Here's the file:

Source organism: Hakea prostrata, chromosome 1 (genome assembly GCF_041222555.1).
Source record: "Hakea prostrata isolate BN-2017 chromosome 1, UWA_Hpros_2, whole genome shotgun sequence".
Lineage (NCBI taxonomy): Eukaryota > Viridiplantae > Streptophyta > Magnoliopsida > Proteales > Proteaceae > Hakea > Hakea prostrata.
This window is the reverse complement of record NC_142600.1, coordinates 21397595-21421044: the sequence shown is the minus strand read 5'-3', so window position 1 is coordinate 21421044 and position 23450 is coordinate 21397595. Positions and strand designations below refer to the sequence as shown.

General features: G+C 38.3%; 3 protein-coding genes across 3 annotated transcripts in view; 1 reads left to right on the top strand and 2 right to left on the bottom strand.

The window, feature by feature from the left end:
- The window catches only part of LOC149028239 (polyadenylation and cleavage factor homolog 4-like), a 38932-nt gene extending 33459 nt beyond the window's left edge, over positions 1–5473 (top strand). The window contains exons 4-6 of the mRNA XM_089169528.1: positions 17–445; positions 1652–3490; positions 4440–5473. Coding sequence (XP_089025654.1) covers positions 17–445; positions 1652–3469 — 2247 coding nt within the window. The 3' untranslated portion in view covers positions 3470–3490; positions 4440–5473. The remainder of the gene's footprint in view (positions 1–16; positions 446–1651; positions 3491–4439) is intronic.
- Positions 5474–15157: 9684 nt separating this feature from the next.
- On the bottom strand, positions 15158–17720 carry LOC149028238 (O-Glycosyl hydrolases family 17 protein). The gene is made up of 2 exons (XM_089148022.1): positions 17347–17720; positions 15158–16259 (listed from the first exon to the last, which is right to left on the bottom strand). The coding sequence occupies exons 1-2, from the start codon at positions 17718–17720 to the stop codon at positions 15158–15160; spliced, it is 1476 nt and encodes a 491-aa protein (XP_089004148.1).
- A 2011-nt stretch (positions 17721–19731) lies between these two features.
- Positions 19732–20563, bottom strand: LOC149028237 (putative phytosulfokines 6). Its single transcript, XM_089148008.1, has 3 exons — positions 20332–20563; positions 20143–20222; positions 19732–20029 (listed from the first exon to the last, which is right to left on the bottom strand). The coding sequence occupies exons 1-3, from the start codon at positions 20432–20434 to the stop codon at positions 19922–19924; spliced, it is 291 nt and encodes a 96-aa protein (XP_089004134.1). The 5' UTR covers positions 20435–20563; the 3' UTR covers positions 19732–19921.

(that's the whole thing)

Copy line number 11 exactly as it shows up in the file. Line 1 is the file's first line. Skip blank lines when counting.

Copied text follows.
- Positions 19732–20563, bottom strand: LOC149028237 (putative phytosulfokines 6). Its single transcript, XM_089148008.1, has 3 exons — positions 20332–20563; positions 20143–20222; positions 19732–20029 (listed from the first exon to the last, which is right to left on the bottom strand). The coding sequence occupies exons 1-3, from the start codon at positions 20432–20434 to the stop codon at positions 19922–19924; spliced, it is 291 nt and encodes a 96-aa protein (XP_089004134.1). The 5' UTR covers positions 20435–20563; the 3' UTR covers positions 19732–19921.